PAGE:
Search Engine Optimization April 6th, 2017
Having a website is a lot like running a farm. It’s not enough to just plant your crops and hope they grow. If you want a great harvest, you need to plow the soil, till it, distance your seeds, and fertilize your crop regularly. Similarly, you can’t just build a site and leave it there like it’s some kind of magical portal through which revenue flows. You have to actively do everything you can to make it as visible as possible on search results. Getting that result requires tender love and care.
The good news here is that SEO is a lot easier than it was back in 2011 when Google started changing its algorithm so many times that the older methods involving keyword density went out the window. Ever since those chaotic days, we’ve since witnessed the rise of newer tools that help people track their traffic and understand how several different factors can affect a site’s ranking.
And then we get to the bad news. As it stands, the amount of data you can gather about your site can be overwhelming, leading to confusion and frustration since there’s little indication of what is truly important to measure. Couple this with the fact that there are tons of SEO monitoring platforms out there, each with their own methodology for data collection, and the expression choice fatigue doesn’t even begin to cover it. The intelligent thing to do is to isolate your metrics and use that data to establish a few SEO-boosting strategies and rules, but that still begs the question, “Where do I begin?”
To answer that, here are a few simple and smart things you can do to push your ranking as far as you can take it:
Before you can transform a strategy into action, you will need the means to study your site’s health. Although they are somewhat useful, one-time analysis tools do not give you the context and historical data you need to see. Improving anything about your site is like a campaign. You’re not fighting little skirmishes here and there; you’re at war. You need a data-dense platform with an interface that’s easy to read right out of the gate. This is where your dashboard comes into play.
A good SEO dashboard will not just flood you with data. It will give you a comprehensive goal-oriented analysis with key metrics you need to improve. The importance of certain keywords, for example, will rise and fall over time. It’s important that your dashboard provide you with historical comparisons so you can see where you’re coming from and where you’ve arrived.
And while you’re focusing on your own improvement, it doesn’t hurt to have a peek into how your competition is doing. A proper dashboard will not only give you this insight, but also let you track it in real time.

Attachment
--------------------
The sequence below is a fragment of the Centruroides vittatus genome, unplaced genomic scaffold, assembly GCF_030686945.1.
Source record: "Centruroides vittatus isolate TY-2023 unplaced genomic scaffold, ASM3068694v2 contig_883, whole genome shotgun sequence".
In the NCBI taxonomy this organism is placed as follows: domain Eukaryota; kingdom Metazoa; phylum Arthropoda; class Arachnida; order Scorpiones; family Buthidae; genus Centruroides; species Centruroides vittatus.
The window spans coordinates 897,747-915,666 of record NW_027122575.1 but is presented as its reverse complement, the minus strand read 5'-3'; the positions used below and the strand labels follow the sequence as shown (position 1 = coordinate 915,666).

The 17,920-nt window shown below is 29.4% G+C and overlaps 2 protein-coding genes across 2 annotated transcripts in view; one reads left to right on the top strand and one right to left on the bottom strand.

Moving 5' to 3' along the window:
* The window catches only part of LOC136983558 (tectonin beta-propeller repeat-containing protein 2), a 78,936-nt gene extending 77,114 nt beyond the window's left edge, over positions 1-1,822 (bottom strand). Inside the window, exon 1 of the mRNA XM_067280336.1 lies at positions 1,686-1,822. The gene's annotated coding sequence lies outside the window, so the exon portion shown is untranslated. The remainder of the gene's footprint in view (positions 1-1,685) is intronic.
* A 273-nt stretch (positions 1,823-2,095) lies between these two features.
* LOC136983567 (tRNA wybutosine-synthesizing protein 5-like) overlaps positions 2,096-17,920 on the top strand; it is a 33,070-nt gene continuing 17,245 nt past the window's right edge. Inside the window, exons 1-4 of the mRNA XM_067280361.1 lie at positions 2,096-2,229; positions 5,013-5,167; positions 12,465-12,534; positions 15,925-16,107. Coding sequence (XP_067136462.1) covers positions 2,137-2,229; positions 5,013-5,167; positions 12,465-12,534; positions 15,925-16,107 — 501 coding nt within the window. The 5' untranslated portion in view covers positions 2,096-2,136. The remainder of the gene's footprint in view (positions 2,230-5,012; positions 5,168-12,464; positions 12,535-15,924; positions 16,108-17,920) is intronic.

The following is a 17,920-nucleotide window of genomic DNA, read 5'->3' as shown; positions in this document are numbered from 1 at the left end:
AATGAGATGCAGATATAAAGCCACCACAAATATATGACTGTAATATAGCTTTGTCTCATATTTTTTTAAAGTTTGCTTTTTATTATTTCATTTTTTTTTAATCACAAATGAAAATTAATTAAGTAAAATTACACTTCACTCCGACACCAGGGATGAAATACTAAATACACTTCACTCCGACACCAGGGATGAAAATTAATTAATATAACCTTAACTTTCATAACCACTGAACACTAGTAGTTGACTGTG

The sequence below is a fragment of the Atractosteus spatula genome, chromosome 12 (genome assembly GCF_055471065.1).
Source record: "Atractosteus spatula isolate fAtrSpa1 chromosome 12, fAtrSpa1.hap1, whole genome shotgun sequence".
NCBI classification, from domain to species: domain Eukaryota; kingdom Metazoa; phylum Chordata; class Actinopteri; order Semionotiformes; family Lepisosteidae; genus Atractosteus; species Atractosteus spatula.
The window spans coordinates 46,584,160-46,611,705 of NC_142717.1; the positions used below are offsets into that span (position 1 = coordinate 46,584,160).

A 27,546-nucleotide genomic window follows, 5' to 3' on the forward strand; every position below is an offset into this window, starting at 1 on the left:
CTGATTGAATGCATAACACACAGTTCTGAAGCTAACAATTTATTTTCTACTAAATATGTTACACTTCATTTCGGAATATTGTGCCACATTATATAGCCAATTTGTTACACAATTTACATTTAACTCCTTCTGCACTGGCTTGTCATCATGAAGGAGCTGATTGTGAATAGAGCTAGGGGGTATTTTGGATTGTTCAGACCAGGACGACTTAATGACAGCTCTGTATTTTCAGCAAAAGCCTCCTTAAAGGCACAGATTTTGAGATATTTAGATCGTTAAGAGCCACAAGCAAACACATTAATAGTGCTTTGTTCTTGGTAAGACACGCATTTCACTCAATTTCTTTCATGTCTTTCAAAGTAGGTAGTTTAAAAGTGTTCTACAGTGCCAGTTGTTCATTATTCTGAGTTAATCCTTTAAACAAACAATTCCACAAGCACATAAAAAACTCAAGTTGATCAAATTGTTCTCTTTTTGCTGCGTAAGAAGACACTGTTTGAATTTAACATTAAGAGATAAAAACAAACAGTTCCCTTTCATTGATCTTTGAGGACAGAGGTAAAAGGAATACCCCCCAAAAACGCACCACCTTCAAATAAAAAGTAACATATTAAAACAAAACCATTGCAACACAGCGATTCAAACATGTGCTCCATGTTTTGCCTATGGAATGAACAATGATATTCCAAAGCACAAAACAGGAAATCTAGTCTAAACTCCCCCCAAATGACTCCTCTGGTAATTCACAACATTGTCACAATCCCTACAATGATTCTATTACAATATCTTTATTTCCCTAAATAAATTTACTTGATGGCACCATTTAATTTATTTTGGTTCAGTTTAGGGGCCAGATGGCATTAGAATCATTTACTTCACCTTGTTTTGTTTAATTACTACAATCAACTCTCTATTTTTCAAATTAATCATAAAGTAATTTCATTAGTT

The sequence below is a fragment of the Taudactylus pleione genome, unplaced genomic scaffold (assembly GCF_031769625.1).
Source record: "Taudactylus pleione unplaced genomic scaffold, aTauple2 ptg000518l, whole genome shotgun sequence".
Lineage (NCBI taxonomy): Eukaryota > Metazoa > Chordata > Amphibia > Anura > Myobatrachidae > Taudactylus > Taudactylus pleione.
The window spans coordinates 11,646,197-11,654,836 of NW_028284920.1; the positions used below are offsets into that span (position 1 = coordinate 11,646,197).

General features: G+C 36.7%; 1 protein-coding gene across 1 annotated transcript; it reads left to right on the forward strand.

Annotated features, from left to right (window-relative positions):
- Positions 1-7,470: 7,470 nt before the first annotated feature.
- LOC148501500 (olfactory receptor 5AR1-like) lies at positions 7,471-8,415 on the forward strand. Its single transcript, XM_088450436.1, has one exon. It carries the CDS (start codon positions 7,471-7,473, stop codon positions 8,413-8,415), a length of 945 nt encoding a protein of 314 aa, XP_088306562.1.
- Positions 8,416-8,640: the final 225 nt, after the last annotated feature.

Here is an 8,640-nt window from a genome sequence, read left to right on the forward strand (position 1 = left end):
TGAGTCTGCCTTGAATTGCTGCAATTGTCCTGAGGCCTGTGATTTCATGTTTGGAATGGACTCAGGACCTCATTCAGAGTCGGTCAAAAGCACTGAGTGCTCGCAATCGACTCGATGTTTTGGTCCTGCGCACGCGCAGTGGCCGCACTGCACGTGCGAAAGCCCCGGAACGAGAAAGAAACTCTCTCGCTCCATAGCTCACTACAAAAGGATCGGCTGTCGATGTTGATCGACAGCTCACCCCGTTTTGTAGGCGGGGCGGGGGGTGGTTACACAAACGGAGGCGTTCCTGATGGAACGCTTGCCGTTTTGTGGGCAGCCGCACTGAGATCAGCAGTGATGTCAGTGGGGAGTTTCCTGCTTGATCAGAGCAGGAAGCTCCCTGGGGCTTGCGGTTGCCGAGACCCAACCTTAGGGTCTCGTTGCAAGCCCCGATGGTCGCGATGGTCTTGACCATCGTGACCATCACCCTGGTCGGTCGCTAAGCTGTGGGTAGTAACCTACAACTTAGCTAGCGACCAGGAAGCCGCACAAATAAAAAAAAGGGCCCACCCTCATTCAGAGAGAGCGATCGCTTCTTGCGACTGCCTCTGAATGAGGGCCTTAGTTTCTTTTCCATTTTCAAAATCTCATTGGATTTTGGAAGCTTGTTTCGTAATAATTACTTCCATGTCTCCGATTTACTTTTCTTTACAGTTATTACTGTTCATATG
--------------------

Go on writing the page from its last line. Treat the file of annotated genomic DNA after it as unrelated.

What you can do right now:
Once you’ve chosen a proper customizable dashboard, set it up to read four or five metrics that matter most to your particular site. The most crucial ones are usually keyword rank, popular content, backlinks, traffic patterns, bounce rate, exit pages, and demographics. Getting this kind of bird’s-eye view of your site will give you a window to how you are doing right now. Over time, you’ll see the results of your experimentation, both positive and negative.
Here’s the thing about backlinks: They sometimes disappear. When you use a typical analytics tool to check them, you’ll often only find a static report with no mention of how your links fluctuate. Although this too is useful, it’s just as important to know what you lost and gained over time. Chronological data presents another dimension to this perspective, one which is sorely lacking from most platforms.
In addition to checking your backlinks, you need toreview the anchor text that’s linking to your site. And of course you’ll need to be able to look at how your competition is doing in this department. The key is to see the results you’re getting from new content that links back to you and assess your own link building efforts in both the long and short term. This happens to be one of the biggest metrics that will affect your ranking.
What you can do right now:
Set up an automatic link monitoring tool such as the tried-and-true Monitor Backlinks or Ahrefs. Both of these are similar platforms that offer different flavors. This way, you get email alerts when you gain or lose links and keep a close eye on your competition.
You won’t get anywhere with your plans if you don’t set up clear goals. Google Analytics has an underrated feature with which you can set up goals based on specific parameters you define within the platform. With a little bit of creativity, you can translate some of the metrics the platform analyzes to set goals based on leads, trial signups, account creations, or whatever is most important to you.
The key here is that you have to know how to tell Google Analytics what you want. There are four ways to do this:
What you can do right now:
Start small and don’t overwhelm yourself. Set up one or two goals using all the tools at your disposal that are relevant to your own marketing aspirations. If you want to streamline goal creation, try using goal templates to make your life easier. By doing this, you’ll see how the actions you’ve taken translates into results. And that way you can also adjust your strategy as you go.
Improving your SEO is a process that requires constant nurturing. Your job isn’t done just because you’ve managed to gather a few backlinks and have all your keywords in order. You need data and orientation. Growth can only be achieved by grabbing information from the right sources and working on key areas consistently. Rather than letting yourself be overwhelmed by a glorified input-output chart, pick the most important bits, put them into action, and watch your relevance in search increase!